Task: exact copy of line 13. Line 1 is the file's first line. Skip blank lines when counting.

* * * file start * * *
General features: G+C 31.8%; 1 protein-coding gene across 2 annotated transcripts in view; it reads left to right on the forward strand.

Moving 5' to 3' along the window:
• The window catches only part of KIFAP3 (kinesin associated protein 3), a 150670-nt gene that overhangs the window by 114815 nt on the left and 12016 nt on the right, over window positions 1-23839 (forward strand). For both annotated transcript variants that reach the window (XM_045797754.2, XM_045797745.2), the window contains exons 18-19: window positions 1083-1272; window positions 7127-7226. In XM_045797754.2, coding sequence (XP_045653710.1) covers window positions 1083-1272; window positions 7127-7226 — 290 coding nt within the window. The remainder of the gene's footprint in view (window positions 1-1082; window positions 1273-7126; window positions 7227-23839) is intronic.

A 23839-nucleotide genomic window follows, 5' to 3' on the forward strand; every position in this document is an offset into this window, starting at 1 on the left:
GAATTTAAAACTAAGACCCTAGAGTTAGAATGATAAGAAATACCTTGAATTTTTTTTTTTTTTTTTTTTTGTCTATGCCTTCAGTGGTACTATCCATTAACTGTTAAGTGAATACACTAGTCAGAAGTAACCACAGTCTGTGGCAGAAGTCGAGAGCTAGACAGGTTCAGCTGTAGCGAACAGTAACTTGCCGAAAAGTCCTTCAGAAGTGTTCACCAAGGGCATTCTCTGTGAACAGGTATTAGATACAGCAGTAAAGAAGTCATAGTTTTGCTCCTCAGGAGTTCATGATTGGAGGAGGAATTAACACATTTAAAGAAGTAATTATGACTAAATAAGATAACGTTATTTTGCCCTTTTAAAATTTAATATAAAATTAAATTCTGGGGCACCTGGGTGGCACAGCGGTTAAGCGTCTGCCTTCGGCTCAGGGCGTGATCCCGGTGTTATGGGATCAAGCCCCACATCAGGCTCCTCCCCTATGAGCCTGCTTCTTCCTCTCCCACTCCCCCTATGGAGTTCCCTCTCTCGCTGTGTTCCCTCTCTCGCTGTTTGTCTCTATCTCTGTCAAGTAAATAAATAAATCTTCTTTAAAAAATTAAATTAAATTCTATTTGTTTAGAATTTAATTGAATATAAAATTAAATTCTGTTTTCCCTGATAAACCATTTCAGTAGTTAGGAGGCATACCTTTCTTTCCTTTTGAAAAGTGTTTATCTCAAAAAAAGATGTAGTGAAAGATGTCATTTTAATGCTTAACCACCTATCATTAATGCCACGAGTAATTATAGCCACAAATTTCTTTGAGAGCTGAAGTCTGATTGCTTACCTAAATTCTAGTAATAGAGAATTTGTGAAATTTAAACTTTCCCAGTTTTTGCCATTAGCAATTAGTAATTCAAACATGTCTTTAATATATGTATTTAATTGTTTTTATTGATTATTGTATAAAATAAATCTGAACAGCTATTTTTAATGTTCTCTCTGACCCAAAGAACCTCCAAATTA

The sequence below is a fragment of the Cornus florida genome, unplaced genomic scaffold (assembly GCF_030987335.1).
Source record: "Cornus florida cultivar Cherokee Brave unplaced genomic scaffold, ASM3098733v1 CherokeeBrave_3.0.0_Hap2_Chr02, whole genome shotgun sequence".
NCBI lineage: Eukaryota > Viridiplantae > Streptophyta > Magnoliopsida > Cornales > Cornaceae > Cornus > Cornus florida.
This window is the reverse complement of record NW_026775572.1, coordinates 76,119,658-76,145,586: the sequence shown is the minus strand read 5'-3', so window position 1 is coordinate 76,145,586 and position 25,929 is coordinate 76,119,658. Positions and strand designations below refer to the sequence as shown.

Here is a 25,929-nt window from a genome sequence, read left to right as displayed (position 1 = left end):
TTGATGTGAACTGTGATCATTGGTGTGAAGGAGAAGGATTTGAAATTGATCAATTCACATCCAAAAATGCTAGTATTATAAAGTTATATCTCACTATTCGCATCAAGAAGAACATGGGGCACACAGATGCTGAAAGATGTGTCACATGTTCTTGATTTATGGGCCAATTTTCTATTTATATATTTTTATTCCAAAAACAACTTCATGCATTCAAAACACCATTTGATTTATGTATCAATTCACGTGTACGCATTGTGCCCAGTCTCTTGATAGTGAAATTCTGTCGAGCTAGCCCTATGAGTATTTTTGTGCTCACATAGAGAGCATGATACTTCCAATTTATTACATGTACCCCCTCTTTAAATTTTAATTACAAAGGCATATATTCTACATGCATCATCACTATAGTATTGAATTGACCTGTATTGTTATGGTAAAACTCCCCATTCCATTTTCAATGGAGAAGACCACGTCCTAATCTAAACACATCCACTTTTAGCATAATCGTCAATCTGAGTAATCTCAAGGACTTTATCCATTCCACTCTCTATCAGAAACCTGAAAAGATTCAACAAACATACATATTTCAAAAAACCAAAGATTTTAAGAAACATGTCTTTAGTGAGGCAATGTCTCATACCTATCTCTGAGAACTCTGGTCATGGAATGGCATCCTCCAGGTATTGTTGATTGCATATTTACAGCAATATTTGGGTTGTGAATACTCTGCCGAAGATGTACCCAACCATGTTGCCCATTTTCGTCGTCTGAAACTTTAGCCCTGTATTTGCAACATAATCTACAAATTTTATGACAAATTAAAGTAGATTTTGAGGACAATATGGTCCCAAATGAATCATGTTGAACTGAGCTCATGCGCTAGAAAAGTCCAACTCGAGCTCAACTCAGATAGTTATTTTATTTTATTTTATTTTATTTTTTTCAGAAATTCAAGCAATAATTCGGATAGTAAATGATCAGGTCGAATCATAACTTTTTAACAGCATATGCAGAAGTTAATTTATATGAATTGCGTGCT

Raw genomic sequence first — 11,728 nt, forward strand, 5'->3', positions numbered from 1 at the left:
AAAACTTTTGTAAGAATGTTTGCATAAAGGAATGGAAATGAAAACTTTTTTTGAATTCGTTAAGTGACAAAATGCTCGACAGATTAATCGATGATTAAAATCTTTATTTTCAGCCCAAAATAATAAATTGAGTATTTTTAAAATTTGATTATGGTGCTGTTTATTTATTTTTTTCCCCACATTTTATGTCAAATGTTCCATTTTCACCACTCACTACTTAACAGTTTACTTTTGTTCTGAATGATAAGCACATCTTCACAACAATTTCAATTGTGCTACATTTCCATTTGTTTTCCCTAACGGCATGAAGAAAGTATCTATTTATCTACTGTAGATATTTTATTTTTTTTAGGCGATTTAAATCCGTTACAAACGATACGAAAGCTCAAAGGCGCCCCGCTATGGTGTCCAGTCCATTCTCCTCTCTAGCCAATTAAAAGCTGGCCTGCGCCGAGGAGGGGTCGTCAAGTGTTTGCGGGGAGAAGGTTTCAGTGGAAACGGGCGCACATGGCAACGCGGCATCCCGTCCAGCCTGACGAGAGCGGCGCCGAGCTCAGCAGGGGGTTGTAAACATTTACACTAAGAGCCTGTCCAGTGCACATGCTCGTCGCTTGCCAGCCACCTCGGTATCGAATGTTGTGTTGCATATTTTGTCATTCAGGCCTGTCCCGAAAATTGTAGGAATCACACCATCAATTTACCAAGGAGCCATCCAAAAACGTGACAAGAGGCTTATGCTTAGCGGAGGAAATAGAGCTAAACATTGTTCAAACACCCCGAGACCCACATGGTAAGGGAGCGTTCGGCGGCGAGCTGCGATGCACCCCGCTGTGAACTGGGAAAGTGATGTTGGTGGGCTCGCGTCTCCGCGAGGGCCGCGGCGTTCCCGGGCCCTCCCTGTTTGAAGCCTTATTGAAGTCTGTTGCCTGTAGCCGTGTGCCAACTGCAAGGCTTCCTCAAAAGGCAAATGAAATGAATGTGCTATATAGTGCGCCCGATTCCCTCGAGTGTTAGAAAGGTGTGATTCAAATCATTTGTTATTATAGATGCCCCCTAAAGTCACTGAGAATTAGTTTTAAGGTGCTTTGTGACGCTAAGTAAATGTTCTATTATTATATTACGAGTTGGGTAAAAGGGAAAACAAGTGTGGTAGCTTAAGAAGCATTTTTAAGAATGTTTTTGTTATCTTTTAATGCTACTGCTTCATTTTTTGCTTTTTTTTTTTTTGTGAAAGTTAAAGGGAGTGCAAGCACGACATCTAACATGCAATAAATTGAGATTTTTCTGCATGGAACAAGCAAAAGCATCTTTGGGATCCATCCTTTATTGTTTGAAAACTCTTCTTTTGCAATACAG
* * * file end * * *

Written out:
AAAACTTTTGTAAGAATGTTTGCATAAAGGAATGGAAATGAAAACTTTTTTTGAATTCGTTAAGTGACAAAATGCTCGACAGATTAATCGATGATTAAAATCTTTATTTTCAGCCCAAAATAATAAATTGAGTATTTTTAAAATTTGATTATGGTGCTGTTTATTTATTTTTTTCCCCACATTTTATGTCAAATGTTCCATTTTCACCACTCACTACTTAACAGTTTACTTTTGTTCTGAATGATAAGCACATCTTCACAACAATTTCAATTGTGCTACATTTCCATTTGTTTTCCCTAACGGCATGAAGAAAGTATCTATTTATCTACTGTAGATATTTTATTTTTTTTAGGCGATTTAAATCCGTTACAAACGATACGAAAGCTCAAAGGCGCCCCGCTATGGTGTCCAGTCCATTCTCCTCTCTAGCCAATTAAAAGCTGGCCTGCGCCGAGGAGGGGTCGTCAAGTGTTTGCGGGGAGAAGGTTTCAGTGGAAACGGGCGCACATGGCAACGCGGCATCCCGTCCAGCCTGACGAGAGCGGCGCCGAGCTCAGCAGGGGGTTGTAAACATTTACACTAAGAGCCTGTCCAGTGCACATGCTCGTCGCTTGCCAGCCACCTCGGTATCGAATGTTGTGTTGCATATTTTGTCATTCAGGCCTGTCCCGAAAATTGTAGGAATCACACCATCAATTTACCAAGGAGCCATCCAAAAACGTGACAAGAGGCTTATGCTTAGCGGAGGAAATAGAGCTAAACATTGTTCAAACACCCCGAGACCCACATGGTAAGGGAGCGTTCGGCGGCGAGCTGCGATGCACCCCGCTGTGAACTGGGAAAGTGATGTTGGTGGGCTCGCGTCTCCGCGAGGGCCGCGGCGTTCCCGGGCCCTCCCTGTTTGAAGCCTTATTGAAGTCTGTTGCCTGTAGCCGTGTGCCAACTGCAAGGCTTCCTCAAAAGGCAAATGAAATGAATGTGCTATATAGTGCGCCCGATTCCCTCGAGTGTTAGAAAGGTGTGATTCAAATCATTTGTTATTATAGATGCCCCCTAAAGTCACTGAGAATTAGTTTTAAGGTGCTTTGTGACGCTAAGTAAATGTTCTATTATTATATTACGAGTTGGGTAAAAGGGAAAACAAGTGTGGTAGCTTAAGAAGCATTTTTAAGAATGTTTTTGTTATCTTTTAATGCTACTGCTTCATTTTTTGCTTTTTTTTTTTTTGTGAAAGTTAAAGGGAGTGCAAGCACGACATCTAACATGCAATAAATTGAGATTTTTCTGCATGGAACAAGCAAAAGCATCTTTGGGATCCATCCTTTATTGTTTGAAAACTCTTCTTTTGCAATACAG